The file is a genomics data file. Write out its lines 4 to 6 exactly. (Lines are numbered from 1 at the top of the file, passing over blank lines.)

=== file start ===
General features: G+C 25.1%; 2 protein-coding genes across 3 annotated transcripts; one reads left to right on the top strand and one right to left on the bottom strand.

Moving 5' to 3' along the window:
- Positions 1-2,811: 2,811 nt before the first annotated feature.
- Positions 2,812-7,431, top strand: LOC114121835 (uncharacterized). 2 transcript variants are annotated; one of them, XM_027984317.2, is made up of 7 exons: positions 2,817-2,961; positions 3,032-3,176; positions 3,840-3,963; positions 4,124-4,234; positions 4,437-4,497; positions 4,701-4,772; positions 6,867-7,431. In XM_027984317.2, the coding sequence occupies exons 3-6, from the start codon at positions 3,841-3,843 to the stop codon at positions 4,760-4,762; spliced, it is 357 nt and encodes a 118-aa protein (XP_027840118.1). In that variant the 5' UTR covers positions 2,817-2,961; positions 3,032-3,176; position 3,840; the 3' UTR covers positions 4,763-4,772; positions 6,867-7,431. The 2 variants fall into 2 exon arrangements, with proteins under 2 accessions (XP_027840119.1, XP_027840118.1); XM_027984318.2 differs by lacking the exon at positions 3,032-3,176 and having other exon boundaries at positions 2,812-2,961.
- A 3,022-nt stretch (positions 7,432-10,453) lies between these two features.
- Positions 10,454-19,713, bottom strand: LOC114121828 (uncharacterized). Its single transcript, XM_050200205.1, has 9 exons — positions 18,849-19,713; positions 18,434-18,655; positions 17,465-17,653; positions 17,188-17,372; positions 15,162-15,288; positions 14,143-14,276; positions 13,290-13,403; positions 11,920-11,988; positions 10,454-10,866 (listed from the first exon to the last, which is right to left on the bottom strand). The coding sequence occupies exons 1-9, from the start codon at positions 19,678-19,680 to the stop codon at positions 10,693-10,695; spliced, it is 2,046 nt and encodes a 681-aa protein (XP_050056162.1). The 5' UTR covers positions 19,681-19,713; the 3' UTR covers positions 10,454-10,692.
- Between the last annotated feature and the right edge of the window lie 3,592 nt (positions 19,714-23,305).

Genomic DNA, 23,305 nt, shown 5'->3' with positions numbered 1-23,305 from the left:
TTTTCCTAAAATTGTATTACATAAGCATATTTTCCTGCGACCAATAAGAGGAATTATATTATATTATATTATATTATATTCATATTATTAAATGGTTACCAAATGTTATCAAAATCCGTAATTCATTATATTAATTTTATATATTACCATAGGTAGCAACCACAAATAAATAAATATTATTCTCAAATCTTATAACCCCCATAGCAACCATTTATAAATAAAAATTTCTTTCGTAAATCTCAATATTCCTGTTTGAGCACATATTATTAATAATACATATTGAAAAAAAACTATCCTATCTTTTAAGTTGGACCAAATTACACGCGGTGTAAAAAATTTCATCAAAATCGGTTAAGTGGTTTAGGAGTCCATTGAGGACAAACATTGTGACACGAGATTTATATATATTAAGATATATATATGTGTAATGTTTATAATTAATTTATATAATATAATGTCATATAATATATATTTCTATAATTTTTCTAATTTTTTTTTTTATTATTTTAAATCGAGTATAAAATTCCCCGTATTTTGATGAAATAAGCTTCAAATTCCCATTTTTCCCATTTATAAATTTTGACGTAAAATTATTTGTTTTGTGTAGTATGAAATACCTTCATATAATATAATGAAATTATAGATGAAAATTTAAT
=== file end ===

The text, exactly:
- Positions 2,812-7,431, top strand: LOC114121835 (uncharacterized). 2 transcript variants are annotated; one of them, XM_027984317.2, is made up of 7 exons: positions 2,817-2,961; positions 3,032-3,176; positions 3,840-3,963; positions 4,124-4,234; positions 4,437-4,497; positions 4,701-4,772; positions 6,867-7,431. In XM_027984317.2, the coding sequence occupies exons 3-6, from the start codon at positions 3,841-3,843 to the stop codon at positions 4,760-4,762; spliced, it is 357 nt and encodes a 118-aa protein (XP_027840118.1). In that variant the 5' UTR covers positions 2,817-2,961; positions 3,032-3,176; position 3,840; the 3' UTR covers positions 4,763-4,772; positions 6,867-7,431. The 2 variants fall into 2 exon arrangements, with proteins under 2 accessions (XP_027840119.1, XP_027840118.1); XM_027984318.2 differs by lacking the exon at positions 3,032-3,176 and having other exon boundaries at positions 2,812-2,961.
- A 3,022-nt stretch (positions 7,432-10,453) lies between these two features.
- Positions 10,454-19,713, bottom strand: LOC114121828 (uncharacterized). Its single transcript, XM_050200205.1, has 9 exons — positions 18,849-19,713; positions 18,434-18,655; positions 17,465-17,653; positions 17,188-17,372; positions 15,162-15,288; positions 14,143-14,276; positions 13,290-13,403; positions 11,920-11,988; positions 10,454-10,866 (listed from the first exon to the last, which is right to left on the bottom strand). The coding sequence occupies exons 1-9, from the start codon at positions 19,678-19,680 to the stop codon at positions 10,693-10,695; spliced, it is 2,046 nt and encodes a 681-aa protein (XP_050056162.1). The 5' UTR covers positions 19,681-19,713; the 3' UTR covers positions 10,454-10,692.